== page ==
Cadillac Has 'No Additional Plans' For The Blackwing V8 And Honestly That's Fine

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Photo: Cadillac

There’s been some buzz (from us as well as our friends at Road & Track and The Drive) about how Cadillac doesn’t really have any current plans for its Blackwing V8. It’s a waste for sure, but upon further rumination, the Blackwing isn’t exactly the best engine, particularly for Cadillac.


Let me preamble this by saying the Blackwing, which is found in the Cadillac CT6-V, is decidedly cool. It’s the first Cadillac-only V8 we’ve seen in decades and was designed with luxury in mind. It’s is a twin-turbo, 4.2-liter V8 that can put out a very respectable 550 horsepower and 640 lb-ft of torque. The turbochargers are mounted in the valley between the cylinder heads in order to reduce turbo lag and packaging size. (Apparently, packaging is what’s reportedly keeping the Blackwing out of the Cadillac CT5-V, but whatever!)

In recent statements, however, Cadillac has said the engine is likely to die (for now) with the short-lived CT6-V. A spokesperson told us, “The Blackwing is only available in the Cadillac CT6 Platinum and CT6-V. We have no additional plans regarding this engine to announce at this time.”

Cadillac boss Steve Carlisle confirmed as much to R&T: “[We have] no specific plans for that engine, but never is a long time.”

This really isn’t as tragic as you think it is. Yes, the Blackwing’s exclusivity to Cadillac is neat, since General Motors’ top luxury brand tends to borrow much of its stuff from other, lesser GM cars. At the end of the day, Cadillac still built itself a unique, twin-turbocharged V8 engine.

But you know who else has got that “unique” setup? BMW. Mercedes-AMG. Porsche/Audi/Volkswagen/Lamborghini/Bentley. Ferrari. McLaren. Koenigsegg. Maserati. The Blackwing is cool, but in this sea of so many other twin-turbo V8s, it’s not terribly special.


For performance and luxury automakers, a twin-turbo V8 is the go-to solution for blending power, noise, efficiency and emotion (gag). It’s an old trick by now. Here, Cadillac is your friend who comes running up to you one day, stoked, because he recently discovered a new search engine called Google.

It’s becoming clear that the Blackwing is more than a little bit flawed. It’s great for Cadillac to have its own engine, but just copying what BMW and Mercedes have been up to for years has long been a losing strategy for Cadillac. It’s the same story with Cadillac’s sedans, well done but not particularly desirable. Where Cadillac shines is when it calls back to its burbly, hulking past. The Escalade, as an example.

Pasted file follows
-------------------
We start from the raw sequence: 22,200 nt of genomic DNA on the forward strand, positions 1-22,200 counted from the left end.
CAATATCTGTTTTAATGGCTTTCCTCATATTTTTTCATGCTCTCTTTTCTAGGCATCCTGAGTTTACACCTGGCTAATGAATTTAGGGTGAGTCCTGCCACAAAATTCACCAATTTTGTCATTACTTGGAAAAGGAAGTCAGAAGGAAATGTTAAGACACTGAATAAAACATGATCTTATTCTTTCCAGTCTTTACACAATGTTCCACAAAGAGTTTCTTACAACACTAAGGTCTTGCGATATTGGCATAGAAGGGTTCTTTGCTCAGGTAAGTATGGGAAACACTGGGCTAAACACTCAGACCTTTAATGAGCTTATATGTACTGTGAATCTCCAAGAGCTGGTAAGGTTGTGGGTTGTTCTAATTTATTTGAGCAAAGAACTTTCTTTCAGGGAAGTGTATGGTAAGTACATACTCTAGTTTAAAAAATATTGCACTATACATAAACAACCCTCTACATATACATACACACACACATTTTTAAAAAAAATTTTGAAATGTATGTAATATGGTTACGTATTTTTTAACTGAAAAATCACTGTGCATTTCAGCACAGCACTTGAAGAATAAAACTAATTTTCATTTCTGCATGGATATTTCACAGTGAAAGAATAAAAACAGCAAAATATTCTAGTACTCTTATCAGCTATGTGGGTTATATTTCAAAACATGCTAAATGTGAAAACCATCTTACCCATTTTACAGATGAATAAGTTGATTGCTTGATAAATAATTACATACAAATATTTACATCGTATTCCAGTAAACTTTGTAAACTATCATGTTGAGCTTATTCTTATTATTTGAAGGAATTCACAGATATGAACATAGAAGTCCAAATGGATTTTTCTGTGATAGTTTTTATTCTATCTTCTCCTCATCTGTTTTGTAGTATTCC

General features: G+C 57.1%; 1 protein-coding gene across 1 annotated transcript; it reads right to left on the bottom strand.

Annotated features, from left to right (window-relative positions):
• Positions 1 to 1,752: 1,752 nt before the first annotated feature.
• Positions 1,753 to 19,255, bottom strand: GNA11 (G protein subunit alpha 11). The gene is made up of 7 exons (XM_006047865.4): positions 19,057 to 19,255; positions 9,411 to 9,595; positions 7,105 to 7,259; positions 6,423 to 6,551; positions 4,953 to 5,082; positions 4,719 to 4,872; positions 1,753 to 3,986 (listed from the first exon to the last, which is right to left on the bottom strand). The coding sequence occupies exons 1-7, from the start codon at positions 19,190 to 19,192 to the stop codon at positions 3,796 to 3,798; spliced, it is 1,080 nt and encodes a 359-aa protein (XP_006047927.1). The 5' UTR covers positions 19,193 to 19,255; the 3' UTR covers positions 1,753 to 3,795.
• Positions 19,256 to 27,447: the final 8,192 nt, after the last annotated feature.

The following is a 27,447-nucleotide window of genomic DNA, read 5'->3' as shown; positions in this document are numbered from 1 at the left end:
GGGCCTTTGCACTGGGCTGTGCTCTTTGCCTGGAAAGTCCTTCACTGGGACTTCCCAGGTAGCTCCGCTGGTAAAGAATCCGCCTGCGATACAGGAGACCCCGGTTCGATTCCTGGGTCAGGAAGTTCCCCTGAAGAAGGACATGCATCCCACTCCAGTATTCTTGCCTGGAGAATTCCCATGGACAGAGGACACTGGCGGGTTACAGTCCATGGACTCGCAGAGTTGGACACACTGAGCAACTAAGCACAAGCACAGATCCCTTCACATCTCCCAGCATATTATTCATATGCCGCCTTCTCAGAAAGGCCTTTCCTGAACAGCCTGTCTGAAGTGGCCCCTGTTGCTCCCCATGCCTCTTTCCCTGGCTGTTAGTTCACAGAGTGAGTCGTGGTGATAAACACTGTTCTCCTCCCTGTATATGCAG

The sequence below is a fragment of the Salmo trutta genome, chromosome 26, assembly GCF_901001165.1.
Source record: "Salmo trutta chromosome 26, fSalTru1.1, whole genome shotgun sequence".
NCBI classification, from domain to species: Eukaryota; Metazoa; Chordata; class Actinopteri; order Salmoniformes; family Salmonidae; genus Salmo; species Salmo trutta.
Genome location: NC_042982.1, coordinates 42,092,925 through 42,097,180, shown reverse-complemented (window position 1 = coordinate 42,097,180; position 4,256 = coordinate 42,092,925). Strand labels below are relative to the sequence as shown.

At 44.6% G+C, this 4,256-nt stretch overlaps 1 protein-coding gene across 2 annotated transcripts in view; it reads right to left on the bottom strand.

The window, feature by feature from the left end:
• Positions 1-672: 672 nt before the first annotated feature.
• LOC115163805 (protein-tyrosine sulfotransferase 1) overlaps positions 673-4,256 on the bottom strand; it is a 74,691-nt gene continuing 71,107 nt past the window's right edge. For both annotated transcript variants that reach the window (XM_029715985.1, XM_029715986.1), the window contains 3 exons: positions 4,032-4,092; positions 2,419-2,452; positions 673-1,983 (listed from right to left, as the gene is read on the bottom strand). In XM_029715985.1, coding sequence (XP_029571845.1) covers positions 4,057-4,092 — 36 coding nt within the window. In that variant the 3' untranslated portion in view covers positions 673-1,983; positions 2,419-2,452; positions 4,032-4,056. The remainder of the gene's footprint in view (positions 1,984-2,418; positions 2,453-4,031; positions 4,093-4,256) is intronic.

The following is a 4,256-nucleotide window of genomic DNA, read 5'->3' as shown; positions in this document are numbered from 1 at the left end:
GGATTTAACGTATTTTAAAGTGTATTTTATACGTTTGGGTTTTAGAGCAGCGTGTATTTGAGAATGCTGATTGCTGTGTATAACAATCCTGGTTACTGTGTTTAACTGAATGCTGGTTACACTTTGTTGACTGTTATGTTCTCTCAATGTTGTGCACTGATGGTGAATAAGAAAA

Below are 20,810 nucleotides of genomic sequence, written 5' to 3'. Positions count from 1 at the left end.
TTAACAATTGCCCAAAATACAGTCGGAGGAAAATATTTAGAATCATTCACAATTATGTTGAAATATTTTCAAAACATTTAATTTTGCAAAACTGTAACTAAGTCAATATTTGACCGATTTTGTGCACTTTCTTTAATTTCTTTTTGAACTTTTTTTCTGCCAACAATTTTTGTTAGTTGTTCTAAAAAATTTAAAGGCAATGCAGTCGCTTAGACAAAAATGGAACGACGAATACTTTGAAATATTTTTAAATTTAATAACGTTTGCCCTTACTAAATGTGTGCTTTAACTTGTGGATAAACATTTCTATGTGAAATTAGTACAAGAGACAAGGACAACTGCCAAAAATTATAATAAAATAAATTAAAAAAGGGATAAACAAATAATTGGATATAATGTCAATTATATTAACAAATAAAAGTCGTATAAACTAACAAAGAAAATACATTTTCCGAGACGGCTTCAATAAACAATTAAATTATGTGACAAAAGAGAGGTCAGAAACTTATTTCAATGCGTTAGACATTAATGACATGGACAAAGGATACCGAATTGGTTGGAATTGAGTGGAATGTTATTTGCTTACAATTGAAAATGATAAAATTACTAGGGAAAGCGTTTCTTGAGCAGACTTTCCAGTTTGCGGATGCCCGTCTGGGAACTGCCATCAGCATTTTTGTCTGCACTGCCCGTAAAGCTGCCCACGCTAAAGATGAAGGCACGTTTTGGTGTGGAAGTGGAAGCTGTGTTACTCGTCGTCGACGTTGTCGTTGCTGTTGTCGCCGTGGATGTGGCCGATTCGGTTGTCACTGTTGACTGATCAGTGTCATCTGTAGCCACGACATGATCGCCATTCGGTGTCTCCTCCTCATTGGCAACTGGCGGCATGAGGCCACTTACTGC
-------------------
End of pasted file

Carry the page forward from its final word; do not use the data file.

The Blackwing project was a great opportunity to make a new engine that’s as giant, bellowing and daunting as a Cadillac engine should be. Instead, we got a German copycat meant to be small but isn’t small enough to fit into the good V-series car.


So, it’s fine the Blackwing doesn’t have a foreseeable future. Especially when Cadillac’s (or GM, more specifically) already got a thunderous alternative, all ready to go, in the form of the LT4.

Hello, sweet prince.
Hello, sweet prince.
Photo: General Motors

The LT4 is GM’s Gen-V, Small-Block motor. It’s a 6.2-liter, pushrod V8 that’s good for 650 HP and 650 lb-ft of torque, and found in the outgoing Cadillac CTS-V, Chevrolet Corvette Z06, and Chevrolet Camaro ZL1. The LT4 is a bit of a bummer given that it’s a corporate engine seen on such lowly brands as Chevrolet, but it’s brutal, compact and, most importantly, different. It’s supercharged!

Hardly anyone is supercharging anything now, except for the American automakers and, like, Jaguar Land Rover. All of the coolest and most powerful American muscle cars today are supercharged. I can’t get too hung up on the ephemeral Blackwing when Cadillac already has something much more marvelous and uncommon to use, even if it isn’t Cadillac-exclusive.


If Cadillac really needs a place to put the Blackwing, stuff it in the 2021 Escalade. That thing has an engine bay that could hide a killer whale.


Ash78, voting early and often

Hardly anyone is supercharging anything now, except for the American automakers and, like, Jaguar Land Rover.

Don’t forget the Q7, A7, A6, and SQ5, among others:

I’ve always been a fan of SC over turbo, all else being equal.

In fact, can anyone explain to me why turbos have been the more common choice for so long? I think they’re a little more efficient, but the packaging, cooling, and overall plumbing are so much more complex. I’m frankly surprised they’ve taken over in the US especially, where displacement typically doesn’t matter and people just buy the cheapest 87 octane they can find.

Superchargers always felt like the easier, more foolproof choice.